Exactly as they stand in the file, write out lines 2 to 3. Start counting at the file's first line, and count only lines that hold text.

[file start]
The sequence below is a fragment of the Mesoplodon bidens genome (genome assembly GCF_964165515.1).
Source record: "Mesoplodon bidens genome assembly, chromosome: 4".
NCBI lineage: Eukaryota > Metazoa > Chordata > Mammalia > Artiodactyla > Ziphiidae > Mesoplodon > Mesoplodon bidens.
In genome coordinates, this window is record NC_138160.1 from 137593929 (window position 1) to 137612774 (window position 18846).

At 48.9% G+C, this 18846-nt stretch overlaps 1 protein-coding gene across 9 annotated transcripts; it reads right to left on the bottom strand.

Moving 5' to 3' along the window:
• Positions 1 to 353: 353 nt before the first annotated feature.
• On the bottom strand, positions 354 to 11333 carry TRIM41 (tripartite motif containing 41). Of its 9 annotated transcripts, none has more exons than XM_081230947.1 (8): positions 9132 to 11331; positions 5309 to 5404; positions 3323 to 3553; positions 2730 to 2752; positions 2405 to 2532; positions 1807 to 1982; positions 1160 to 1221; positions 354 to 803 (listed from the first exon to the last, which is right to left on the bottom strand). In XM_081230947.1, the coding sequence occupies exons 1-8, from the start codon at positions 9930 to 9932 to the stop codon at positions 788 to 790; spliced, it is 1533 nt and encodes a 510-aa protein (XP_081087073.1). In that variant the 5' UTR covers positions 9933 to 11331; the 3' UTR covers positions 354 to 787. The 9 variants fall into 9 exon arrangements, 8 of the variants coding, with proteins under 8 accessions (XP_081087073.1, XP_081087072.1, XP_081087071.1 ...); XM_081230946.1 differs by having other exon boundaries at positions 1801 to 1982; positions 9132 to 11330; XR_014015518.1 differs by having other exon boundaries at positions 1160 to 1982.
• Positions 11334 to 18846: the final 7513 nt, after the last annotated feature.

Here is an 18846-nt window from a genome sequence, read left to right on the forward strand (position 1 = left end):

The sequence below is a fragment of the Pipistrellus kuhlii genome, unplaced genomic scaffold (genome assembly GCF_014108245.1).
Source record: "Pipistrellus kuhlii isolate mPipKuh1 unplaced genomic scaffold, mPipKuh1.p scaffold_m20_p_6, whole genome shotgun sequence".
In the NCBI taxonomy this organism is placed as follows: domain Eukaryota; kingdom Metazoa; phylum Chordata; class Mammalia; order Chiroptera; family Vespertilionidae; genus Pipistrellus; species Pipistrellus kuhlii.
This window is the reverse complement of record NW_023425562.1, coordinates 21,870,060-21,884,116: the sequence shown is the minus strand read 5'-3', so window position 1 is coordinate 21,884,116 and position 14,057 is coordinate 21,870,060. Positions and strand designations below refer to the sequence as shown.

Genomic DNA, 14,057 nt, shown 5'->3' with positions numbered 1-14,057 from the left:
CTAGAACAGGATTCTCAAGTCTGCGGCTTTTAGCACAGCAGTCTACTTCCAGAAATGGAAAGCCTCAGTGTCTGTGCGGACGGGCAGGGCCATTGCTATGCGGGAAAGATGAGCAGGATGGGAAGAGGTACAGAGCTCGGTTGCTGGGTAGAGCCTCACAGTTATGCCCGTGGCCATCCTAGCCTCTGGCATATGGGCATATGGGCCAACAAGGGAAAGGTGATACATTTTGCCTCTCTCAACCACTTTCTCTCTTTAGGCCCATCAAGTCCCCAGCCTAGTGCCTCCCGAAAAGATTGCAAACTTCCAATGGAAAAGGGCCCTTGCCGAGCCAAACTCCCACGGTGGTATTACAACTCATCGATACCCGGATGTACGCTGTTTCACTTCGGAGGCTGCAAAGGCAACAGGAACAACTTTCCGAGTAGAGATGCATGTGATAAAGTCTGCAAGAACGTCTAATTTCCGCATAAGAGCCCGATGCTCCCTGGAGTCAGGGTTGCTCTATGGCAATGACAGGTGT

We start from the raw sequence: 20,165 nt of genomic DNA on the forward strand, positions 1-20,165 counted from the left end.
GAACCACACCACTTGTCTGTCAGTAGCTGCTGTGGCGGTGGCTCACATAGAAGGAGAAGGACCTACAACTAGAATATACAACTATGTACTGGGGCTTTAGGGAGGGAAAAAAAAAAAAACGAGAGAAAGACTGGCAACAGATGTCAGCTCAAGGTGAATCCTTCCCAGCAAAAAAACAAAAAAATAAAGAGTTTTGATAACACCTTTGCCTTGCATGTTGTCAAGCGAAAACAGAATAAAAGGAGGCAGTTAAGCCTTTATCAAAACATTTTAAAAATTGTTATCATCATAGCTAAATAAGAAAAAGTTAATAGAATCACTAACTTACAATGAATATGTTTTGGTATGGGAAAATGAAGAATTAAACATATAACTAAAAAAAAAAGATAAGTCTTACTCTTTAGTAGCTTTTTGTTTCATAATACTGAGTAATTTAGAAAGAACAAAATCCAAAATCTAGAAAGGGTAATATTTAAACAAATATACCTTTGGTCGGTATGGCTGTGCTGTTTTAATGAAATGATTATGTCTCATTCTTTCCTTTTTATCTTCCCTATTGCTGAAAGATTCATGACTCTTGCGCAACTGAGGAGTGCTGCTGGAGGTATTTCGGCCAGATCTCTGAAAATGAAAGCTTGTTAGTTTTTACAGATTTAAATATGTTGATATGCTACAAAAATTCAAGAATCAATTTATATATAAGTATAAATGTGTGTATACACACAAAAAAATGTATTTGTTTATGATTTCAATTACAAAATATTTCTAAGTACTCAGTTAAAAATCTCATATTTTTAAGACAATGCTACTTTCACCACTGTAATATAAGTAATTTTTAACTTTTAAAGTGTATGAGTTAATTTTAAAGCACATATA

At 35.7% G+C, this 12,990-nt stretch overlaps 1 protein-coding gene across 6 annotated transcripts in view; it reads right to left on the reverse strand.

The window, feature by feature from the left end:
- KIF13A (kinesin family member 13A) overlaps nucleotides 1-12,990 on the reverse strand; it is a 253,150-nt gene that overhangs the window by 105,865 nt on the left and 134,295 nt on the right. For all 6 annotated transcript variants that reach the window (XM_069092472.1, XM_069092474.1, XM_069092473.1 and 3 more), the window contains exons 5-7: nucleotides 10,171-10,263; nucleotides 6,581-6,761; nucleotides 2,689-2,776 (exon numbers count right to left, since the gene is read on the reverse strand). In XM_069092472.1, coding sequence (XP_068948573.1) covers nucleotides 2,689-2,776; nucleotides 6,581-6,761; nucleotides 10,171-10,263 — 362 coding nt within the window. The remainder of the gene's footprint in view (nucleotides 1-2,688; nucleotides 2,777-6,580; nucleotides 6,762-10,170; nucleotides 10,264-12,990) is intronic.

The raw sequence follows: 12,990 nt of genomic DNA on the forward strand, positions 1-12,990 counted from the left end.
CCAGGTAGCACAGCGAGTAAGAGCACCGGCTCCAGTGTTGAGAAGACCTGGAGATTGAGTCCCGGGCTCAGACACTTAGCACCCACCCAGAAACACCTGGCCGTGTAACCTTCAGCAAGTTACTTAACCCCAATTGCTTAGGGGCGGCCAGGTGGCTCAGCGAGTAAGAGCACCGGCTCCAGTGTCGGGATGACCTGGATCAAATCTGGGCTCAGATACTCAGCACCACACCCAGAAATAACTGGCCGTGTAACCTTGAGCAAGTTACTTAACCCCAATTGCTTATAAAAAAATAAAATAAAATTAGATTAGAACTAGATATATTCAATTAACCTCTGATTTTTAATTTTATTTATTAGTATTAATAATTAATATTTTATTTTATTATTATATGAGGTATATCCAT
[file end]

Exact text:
Source record: "Mesoplodon bidens genome assembly, chromosome: 4".
NCBI lineage: Eukaryota > Metazoa > Chordata > Mammalia > Artiodactyla > Ziphiidae > Mesoplodon > Mesoplodon bidens.